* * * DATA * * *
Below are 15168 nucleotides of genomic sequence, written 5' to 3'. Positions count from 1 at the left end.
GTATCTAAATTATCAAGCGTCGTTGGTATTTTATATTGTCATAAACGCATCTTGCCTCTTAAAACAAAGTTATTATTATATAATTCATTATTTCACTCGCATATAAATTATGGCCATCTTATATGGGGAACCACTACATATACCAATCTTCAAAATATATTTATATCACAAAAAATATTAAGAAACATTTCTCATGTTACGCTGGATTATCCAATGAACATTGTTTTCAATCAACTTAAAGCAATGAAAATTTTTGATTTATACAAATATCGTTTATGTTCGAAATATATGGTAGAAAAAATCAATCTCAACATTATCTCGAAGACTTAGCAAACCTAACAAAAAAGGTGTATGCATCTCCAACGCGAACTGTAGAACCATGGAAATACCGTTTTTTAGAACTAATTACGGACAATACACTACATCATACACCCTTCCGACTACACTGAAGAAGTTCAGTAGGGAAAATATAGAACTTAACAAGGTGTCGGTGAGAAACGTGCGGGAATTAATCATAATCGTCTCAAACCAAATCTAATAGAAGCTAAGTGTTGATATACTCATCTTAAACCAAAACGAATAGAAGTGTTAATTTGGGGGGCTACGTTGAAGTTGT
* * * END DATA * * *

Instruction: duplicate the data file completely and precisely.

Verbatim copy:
Below are 15168 nucleotides of genomic sequence, written 5' to 3'. Positions count from 1 at the left end.
GTATCTAAATTATCAAGCGTCGTTGGTATTTTATATTGTCATAAACGCATCTTGCCTCTTAAAACAAAGTTATTATTATATAATTCATTATTTCACTCGCATATAAATTATGGCCATCTTATATGGGGAACCACTACATATACCAATCTTCAAAATATATTTATATCACAAAAAATATTAAGAAACATTTCTCATGTTACGCTGGATTATCCAATGAACATTGTTTTCAATCAACTTAAAGCAATGAAAATTTTTGATTTATACAAATATCGTTTATGTTCGAAATATATGGTAGAAAAAATCAATCTCAACATTATCTCGAAGACTTAGCAAACCTAACAAAAAAGGTGTATGCATCTCCAACGCGAACTGTAGAACCATGGAAATACCGTTTTTTAGAACTAATTACGGACAATACACTACATCATACACCCTTCCGACTACACTGAAGAAGTTCAGTAGGGAAAATATAGAACTTAACAAGGTGTCGGTGAGAAACGTGCGGGAATTAATCATAATCGTCTCAAACCAAATCTAATAGAAGCTAAGTGTTGATATACTCATCTTAAACCAAAACGAATAGAAGTGTTAATTTGGGGGGCTACGTTGAAGTTGT